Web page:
How to cut your monthly business expenses as you grow.

How to cut your monthly business expenses as you grow.

Cut Business Expenses as You Grow
Ridofranz/Getty Images Pro

Share This Post

Share on facebook
Share on linkedin
Share on twitter
Share on email

Now is a better time than ever to get your business spending under control. Unlike most accountants, we like to focus on growing your business but certain times call for cost-cutting measures. Better yet, if you can cut your monthly business expenses as you’re growing then you’re creating a great capacity to scale.  

Reforecast then evaluate costs.

How agile is your budget? Did you build in any contingency plans or room for flex? If not, as a business owner in a COVID climate you may be looking at a need to reforecast completely and defer expenses where possible. Whether you’re hoping to cut business spending or looking to build capacity to scale, here are six easy-to-grasp strategies to cut your monthly business expenses.

6 strategies to curb your business spending when growing your business.   

1). Update Your Expense Policy

In our blog post, Is it Time for Your Company to Draft an Expense Policy?, we discussed supporting your standardized procedures with things like a schedule and a list of qualified expenses. Revise these lists to further curb spending in unpredictable financial climates.  

2). Transparency with/Educate Your Team

With transparency comes responsibility and accountability. When employees know what’s on the line it becomes easier to rally them. Avoid burdening them with the full financials of the company, instead focusing on the line items they can control.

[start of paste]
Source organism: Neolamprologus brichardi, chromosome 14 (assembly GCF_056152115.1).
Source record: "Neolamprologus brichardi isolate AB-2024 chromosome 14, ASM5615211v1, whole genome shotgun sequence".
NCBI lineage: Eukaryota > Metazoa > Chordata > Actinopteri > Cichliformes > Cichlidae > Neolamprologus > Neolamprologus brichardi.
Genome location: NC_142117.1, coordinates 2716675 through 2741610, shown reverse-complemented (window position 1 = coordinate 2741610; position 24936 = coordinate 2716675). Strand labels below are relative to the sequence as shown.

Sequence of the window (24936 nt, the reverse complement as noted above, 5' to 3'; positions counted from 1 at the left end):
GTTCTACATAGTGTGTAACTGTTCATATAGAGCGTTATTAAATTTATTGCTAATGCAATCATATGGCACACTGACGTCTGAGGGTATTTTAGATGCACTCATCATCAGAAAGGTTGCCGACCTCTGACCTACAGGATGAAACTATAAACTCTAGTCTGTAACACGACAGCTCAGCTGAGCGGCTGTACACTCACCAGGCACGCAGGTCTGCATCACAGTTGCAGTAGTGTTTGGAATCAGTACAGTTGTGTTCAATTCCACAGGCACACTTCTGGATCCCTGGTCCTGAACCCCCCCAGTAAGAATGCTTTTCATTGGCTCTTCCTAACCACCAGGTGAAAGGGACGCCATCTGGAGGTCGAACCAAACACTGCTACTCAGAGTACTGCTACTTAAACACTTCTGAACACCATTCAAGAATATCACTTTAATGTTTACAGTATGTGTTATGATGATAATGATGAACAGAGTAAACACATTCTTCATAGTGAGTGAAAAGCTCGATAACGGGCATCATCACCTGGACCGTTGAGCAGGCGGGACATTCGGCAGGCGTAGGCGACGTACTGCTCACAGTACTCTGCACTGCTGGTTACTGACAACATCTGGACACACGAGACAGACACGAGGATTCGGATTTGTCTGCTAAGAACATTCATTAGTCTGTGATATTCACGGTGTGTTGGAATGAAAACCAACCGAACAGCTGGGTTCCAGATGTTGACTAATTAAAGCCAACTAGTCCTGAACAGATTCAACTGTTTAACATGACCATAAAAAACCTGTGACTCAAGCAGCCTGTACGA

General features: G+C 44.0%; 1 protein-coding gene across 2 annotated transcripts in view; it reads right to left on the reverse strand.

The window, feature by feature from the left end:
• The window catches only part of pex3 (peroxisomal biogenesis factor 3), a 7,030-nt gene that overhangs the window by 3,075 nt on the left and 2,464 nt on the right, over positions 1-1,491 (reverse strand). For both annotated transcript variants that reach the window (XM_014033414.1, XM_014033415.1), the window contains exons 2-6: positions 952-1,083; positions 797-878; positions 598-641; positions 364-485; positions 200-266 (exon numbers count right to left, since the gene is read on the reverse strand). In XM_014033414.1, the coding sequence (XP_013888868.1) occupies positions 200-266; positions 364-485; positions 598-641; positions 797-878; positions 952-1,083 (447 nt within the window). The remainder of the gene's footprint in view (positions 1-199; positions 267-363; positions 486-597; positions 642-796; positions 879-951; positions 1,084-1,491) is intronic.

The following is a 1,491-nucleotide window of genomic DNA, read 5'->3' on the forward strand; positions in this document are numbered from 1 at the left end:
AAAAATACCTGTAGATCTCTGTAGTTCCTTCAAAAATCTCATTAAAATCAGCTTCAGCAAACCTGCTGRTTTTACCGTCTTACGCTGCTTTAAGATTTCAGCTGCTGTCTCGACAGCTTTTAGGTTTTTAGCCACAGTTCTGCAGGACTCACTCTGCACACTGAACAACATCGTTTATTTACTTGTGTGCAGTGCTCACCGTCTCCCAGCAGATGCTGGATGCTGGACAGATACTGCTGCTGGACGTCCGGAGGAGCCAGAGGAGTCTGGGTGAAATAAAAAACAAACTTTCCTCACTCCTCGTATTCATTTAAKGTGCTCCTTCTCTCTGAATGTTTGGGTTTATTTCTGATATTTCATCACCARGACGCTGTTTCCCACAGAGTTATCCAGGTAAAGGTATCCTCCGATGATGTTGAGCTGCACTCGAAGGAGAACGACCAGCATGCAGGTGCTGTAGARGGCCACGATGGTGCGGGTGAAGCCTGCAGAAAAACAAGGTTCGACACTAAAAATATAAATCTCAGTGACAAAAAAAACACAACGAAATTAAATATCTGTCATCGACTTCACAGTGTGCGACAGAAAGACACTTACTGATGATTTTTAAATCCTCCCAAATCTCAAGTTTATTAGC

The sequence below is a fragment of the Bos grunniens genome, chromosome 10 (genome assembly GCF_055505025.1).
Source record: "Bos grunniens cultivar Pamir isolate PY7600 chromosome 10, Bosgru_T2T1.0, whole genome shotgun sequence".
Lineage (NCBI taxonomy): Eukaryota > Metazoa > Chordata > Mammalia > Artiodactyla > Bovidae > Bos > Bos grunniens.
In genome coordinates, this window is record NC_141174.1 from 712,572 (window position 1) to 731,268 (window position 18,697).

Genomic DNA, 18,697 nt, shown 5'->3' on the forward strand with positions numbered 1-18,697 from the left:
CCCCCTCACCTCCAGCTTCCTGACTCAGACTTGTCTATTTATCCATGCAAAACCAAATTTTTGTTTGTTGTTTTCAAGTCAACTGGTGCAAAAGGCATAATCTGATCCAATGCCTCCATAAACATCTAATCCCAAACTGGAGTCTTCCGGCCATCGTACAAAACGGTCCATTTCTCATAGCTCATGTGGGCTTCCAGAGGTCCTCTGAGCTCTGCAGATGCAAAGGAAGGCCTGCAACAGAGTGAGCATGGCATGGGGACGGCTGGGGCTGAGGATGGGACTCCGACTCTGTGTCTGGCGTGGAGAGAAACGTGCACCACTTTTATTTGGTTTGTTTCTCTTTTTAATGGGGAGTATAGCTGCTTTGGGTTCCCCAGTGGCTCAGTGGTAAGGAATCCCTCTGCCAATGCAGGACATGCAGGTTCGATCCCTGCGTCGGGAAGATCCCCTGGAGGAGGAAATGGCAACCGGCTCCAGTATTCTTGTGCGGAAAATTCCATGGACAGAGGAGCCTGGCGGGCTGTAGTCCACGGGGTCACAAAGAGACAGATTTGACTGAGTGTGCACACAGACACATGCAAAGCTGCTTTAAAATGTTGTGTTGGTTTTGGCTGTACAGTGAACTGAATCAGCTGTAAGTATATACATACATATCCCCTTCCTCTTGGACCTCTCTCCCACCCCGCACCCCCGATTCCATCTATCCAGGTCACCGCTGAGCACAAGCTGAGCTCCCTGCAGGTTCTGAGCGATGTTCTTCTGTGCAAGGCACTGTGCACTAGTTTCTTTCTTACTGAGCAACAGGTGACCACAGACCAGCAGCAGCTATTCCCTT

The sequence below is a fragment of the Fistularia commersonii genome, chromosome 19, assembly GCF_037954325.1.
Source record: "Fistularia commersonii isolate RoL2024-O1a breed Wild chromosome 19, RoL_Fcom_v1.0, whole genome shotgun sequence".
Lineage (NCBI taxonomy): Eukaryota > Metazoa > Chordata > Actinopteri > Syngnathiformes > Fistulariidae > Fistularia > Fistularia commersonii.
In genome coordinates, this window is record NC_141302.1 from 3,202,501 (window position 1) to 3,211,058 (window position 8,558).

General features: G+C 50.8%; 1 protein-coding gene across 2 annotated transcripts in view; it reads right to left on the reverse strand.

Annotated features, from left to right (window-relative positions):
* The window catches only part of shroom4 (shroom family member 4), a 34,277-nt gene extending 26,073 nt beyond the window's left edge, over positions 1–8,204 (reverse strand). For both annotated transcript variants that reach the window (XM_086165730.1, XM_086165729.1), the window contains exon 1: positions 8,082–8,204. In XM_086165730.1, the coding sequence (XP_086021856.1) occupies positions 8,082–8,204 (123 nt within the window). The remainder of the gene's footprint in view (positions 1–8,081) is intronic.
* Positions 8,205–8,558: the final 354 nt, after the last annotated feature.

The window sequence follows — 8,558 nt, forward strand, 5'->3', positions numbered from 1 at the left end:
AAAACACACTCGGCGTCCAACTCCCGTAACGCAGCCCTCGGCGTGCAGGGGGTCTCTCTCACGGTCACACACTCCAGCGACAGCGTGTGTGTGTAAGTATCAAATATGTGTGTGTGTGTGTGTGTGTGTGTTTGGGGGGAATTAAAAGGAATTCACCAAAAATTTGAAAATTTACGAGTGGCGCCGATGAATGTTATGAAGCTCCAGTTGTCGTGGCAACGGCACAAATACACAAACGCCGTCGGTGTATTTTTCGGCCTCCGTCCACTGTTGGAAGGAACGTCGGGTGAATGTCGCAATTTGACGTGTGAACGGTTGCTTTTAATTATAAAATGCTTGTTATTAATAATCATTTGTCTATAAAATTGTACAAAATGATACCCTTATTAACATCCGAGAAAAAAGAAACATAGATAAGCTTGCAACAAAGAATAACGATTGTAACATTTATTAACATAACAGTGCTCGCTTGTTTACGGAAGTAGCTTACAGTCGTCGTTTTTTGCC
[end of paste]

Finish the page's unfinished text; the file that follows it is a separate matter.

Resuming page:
“Ask your staff, ‘you spent this amount on office supplies last quarter, what can you do to be creative and cut this by 10%?'”

For example, “you spent this amount on office supplies last quarter, what can you do to be creative and cut this by 10%?” If you’re the CEO there are only a few areas that are going to warrant your time to spend looking at. But for other people in the company an expense item might be 100% of their world. This feeds accountability and a feeling of having an effect on the company; even if it doesn’t hit the bottom line if your employees can find a cost savings of 20%, then celebrate the win. For employees who are curious and want to learn they’ll likely want to dive right in.

3). Review your personnel structure.

Wait! We’re not going to tell you to lay people off.

Examine administrative roles for efficiency and effectiveness. For example, if you have clerks on staff that spend time entering data for reporting purposes, scrutinize the usefulness of those reports and consider whether those reports could be automated; but we’re not suggesting replacing people with tech, instead increase efficiency within that team to create a capacity to scale. Pay the one-time implementation fee for that automation instead of hiring more staff and you’ve freed up time in your clerk’s day to take on more tasks.

Additionally, if there has been little turnover in your team, the supervision requirement of management roles should lessen each year- look to fill those gaps with tasks that have a direct return on business development.

Finally, if you are planning to hire but wish to continue cutting your expenses, you might want to outsource to save on benefits and associated overhead costs. Our experience with clients indicates that outsourcing reduces administrative costs while simultaneously improving performance. Alternatively, you might look to merge roles to take on more responsibility for a raise. Compared to hiring a full-time employee, this is still a savings.